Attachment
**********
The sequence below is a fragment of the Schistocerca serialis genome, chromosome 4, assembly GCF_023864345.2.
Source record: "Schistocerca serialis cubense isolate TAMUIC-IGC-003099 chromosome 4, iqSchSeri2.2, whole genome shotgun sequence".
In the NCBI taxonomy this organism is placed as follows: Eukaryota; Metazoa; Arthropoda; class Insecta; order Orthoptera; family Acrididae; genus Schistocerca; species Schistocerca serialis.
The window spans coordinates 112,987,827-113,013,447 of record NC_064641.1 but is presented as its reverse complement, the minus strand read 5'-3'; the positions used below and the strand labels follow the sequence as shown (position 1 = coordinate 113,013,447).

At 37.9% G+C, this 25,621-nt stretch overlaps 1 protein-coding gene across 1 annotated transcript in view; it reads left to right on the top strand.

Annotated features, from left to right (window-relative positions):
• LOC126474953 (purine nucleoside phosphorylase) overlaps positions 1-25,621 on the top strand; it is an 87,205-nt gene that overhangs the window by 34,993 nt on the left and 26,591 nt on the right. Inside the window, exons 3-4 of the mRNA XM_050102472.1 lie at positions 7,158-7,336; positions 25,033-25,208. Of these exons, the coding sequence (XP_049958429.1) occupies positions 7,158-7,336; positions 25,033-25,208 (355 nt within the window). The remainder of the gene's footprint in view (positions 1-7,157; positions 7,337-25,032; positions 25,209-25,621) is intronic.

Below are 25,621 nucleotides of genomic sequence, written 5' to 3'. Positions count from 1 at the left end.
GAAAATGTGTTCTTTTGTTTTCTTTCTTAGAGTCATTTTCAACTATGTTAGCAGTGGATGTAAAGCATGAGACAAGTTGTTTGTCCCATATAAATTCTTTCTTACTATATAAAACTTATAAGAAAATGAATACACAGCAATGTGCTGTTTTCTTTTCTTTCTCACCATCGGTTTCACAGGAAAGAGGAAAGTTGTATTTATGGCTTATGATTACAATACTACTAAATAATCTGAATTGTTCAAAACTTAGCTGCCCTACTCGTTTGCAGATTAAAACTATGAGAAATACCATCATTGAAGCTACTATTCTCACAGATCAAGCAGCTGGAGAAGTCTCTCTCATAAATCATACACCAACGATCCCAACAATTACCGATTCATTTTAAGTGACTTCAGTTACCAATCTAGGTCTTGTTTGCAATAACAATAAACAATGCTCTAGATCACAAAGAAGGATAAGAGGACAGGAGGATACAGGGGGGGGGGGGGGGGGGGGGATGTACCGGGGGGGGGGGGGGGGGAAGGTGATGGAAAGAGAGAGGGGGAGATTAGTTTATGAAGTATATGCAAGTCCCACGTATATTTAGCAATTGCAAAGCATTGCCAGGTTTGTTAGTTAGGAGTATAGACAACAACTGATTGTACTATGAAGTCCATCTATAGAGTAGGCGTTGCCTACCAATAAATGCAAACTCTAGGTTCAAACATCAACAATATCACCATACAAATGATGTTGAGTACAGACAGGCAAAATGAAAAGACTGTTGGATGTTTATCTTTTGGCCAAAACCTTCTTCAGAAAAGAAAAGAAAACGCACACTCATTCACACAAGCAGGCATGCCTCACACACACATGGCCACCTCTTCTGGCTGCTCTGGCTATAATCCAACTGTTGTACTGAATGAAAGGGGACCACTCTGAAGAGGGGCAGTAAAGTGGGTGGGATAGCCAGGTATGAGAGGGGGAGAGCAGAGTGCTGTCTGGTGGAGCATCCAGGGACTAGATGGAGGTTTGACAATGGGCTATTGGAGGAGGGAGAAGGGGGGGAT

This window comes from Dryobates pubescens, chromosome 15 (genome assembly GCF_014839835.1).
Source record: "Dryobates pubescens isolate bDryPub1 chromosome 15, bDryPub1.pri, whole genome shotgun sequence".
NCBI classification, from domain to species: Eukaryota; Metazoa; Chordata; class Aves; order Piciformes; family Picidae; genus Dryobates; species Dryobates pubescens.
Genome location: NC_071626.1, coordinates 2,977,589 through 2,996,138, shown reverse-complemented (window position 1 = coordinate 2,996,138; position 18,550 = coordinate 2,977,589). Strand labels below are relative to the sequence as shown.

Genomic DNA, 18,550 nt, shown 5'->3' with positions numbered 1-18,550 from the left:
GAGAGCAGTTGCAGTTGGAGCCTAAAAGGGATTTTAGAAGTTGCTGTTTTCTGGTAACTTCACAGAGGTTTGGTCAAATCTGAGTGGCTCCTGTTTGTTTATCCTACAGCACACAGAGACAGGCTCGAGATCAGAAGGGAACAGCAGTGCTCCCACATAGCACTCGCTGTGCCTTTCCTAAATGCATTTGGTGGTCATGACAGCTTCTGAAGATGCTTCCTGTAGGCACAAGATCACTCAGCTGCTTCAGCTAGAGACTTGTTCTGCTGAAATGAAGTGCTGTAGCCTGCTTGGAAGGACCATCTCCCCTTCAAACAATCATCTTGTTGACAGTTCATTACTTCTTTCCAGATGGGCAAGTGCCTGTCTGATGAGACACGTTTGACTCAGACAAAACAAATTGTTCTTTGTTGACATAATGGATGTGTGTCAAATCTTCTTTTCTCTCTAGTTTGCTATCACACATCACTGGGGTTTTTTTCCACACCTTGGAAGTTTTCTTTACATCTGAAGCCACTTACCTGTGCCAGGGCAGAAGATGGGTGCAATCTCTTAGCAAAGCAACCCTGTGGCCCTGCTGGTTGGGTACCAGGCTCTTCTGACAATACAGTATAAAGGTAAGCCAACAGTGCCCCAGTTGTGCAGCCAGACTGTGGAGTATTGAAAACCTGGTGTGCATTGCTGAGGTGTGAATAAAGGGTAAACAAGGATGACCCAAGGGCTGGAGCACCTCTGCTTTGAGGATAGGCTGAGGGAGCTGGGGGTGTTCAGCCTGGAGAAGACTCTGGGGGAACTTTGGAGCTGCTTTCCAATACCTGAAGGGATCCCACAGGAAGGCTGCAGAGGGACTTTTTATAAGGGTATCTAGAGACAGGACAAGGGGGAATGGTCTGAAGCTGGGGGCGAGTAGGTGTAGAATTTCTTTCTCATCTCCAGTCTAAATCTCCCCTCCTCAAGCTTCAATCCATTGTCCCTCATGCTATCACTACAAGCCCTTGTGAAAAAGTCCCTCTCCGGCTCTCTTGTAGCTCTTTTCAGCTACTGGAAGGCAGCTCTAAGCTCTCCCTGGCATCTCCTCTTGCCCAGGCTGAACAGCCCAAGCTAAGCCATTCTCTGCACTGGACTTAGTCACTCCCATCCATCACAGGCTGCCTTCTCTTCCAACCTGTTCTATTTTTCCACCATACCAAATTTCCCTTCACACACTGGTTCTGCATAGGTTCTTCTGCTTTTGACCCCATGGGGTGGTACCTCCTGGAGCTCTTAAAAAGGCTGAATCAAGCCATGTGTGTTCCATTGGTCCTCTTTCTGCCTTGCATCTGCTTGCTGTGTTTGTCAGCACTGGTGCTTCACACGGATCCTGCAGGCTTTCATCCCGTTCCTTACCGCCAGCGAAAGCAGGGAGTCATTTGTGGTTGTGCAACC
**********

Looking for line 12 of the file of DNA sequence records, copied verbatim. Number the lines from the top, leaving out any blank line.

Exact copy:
NCBI classification, from domain to species: Eukaryota; Metazoa; Chordata; class Aves; order Piciformes; family Picidae; genus Dryobates; species Dryobates pubescens.